Justice officials said in a statement there was "not a viable basis to bring a criminal prosecution" against the bank or its employees, The New York Times reported. A congressional panel had requested that prosecutors look into whether Goldman Sachs had broken any laws in its mortgage dealings, the newspaper said.
The Senate's Permanent Subcommittee on Investigations had questioned Goldman's sale of mortgage securities to investors that turned out to be big losers during the crisis. The panel also said prosecutors should investigate whether bank Chief Executive Officer Lloyd Blankfein had misled lawmakers during public testimony.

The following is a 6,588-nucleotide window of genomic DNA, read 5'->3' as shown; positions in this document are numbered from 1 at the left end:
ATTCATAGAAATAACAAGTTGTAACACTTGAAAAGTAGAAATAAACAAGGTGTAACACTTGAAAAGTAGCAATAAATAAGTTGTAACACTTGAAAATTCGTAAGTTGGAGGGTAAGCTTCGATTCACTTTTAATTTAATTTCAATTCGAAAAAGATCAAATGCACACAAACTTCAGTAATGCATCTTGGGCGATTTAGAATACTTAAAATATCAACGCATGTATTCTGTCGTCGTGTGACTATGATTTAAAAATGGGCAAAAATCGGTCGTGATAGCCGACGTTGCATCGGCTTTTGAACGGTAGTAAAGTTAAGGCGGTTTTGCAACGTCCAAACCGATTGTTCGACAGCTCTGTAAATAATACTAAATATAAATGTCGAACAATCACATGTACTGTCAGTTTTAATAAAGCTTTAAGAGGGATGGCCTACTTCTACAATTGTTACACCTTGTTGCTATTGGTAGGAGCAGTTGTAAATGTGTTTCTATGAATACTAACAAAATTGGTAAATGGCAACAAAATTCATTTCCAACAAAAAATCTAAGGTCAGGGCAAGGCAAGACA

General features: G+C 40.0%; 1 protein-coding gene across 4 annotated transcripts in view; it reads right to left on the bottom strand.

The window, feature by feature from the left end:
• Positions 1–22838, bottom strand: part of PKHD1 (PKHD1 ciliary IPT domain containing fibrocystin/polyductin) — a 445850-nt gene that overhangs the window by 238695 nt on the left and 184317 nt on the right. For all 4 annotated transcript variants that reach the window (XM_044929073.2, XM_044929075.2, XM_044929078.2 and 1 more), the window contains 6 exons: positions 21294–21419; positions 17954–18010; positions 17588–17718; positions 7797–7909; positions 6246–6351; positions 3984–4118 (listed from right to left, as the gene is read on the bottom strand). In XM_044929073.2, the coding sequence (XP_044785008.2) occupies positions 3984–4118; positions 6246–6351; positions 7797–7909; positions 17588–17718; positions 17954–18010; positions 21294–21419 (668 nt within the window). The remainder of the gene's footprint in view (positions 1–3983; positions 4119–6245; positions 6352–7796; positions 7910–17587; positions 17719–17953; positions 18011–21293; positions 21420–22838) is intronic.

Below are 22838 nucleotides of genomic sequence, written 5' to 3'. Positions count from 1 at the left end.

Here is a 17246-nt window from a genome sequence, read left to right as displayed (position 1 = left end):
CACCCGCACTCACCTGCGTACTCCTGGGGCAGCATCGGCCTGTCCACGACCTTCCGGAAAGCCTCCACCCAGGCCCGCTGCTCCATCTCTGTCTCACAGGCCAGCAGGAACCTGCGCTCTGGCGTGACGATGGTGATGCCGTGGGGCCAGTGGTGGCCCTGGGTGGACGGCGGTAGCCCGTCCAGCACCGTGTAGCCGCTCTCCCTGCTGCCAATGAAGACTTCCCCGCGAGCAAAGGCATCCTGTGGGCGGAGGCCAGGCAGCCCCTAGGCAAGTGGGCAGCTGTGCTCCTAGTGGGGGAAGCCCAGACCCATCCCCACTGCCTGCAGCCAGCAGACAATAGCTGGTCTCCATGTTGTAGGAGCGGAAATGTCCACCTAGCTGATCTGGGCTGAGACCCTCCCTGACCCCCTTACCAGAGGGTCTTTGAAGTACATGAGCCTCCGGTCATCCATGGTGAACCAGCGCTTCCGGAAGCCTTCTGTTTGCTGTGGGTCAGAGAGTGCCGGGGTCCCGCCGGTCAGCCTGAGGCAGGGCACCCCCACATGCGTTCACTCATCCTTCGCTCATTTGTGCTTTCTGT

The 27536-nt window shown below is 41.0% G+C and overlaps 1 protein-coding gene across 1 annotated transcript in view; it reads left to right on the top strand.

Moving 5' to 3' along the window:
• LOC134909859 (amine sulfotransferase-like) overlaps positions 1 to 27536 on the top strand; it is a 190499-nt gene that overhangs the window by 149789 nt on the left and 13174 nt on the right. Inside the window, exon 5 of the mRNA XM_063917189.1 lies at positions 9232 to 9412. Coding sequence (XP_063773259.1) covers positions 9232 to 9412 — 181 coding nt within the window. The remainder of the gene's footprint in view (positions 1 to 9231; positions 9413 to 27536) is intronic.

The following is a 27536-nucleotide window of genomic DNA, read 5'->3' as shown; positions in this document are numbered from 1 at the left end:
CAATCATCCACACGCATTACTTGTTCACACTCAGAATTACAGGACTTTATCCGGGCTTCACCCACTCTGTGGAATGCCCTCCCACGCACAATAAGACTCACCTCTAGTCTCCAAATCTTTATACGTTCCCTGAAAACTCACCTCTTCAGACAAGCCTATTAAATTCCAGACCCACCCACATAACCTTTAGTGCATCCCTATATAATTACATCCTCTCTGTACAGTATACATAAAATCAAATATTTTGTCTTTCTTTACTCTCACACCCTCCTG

Goldman Sachs had announced earlier in the day that the U.S. Securities and Exchange Commission had ended its investigation into a $1.3 billion subprime mortgage deal without taking any action. The SEC had notified the bank in February it intended to pursue a civil case against it.
"We are pleased that this matter is behind us," the Times quoted a bank spokesman as saying.